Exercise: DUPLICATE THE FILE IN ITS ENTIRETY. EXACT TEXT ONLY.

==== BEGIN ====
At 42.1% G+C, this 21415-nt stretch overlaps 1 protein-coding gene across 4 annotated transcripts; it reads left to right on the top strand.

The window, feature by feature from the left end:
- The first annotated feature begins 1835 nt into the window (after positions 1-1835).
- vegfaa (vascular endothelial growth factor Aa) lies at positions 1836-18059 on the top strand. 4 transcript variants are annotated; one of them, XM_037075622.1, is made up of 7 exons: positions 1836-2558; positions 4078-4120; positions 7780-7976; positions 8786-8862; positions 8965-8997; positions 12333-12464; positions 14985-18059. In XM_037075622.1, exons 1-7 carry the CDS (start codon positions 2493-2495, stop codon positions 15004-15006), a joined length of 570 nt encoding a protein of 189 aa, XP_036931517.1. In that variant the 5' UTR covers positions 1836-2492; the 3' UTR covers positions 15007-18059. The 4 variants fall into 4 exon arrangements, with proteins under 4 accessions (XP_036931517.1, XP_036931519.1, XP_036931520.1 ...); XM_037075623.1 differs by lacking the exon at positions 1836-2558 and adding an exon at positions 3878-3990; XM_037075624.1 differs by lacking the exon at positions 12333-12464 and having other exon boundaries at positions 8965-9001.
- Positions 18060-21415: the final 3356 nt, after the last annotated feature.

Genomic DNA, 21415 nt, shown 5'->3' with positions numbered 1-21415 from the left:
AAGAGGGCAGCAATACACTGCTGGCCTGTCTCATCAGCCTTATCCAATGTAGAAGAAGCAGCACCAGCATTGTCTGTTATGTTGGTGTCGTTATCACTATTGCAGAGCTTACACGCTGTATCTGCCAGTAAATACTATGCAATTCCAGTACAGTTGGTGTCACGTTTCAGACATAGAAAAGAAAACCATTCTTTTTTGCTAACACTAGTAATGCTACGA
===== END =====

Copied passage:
At 42.1% G+C, this 21415-nt stretch overlaps 1 protein-coding gene across 4 annotated transcripts; it reads left to right on the top strand.

The window, feature by feature from the left end:
- The first annotated feature begins 1835 nt into the window (after positions 1-1835).
- vegfaa (vascular endothelial growth factor Aa) lies at positions 1836-18059 on the top strand. 4 transcript variants are annotated; one of them, XM_037075622.1, is made up of 7 exons: positions 1836-2558; positions 4078-4120; positions 7780-7976; positions 8786-8862; positions 8965-8997; positions 12333-12464; positions 14985-18059. In XM_037075622.1, exons 1-7 carry the CDS (start codon positions 2493-2495, stop codon positions 15004-15006), a joined length of 570 nt encoding a protein of 189 aa, XP_036931517.1. In that variant the 5' UTR covers positions 1836-2492; the 3' UTR covers positions 15007-18059. The 4 variants fall into 4 exon arrangements, with proteins under 4 accessions (XP_036931517.1, XP_036931519.1, XP_036931520.1 ...); XM_037075623.1 differs by lacking the exon at positions 1836-2558 and adding an exon at positions 3878-3990; XM_037075624.1 differs by lacking the exon at positions 12333-12464 and having other exon boundaries at positions 8965-9001.
- Positions 18060-21415: the final 3356 nt, after the last annotated feature.

Genomic DNA, 21415 nt, shown 5'->3' with positions numbered 1-21415 from the left:
AAGAGGGCAGCAATACACTGCTGGCCTGTCTCATCAGCCTTATCCAATGTAGAAGAAGCAGCACCAGCATTGTCTGTTATGTTGGTGTCGTTATCACTATTGCAGAGCTTACACGCTGTATCTGCCAGTAAATACTATGCAATTCCAGTACAGTTGGTGTCACGTTTCAGACATAGAAAAGAAAACCATTCTTTTTTGCTAACACTAGTAATGCTACGA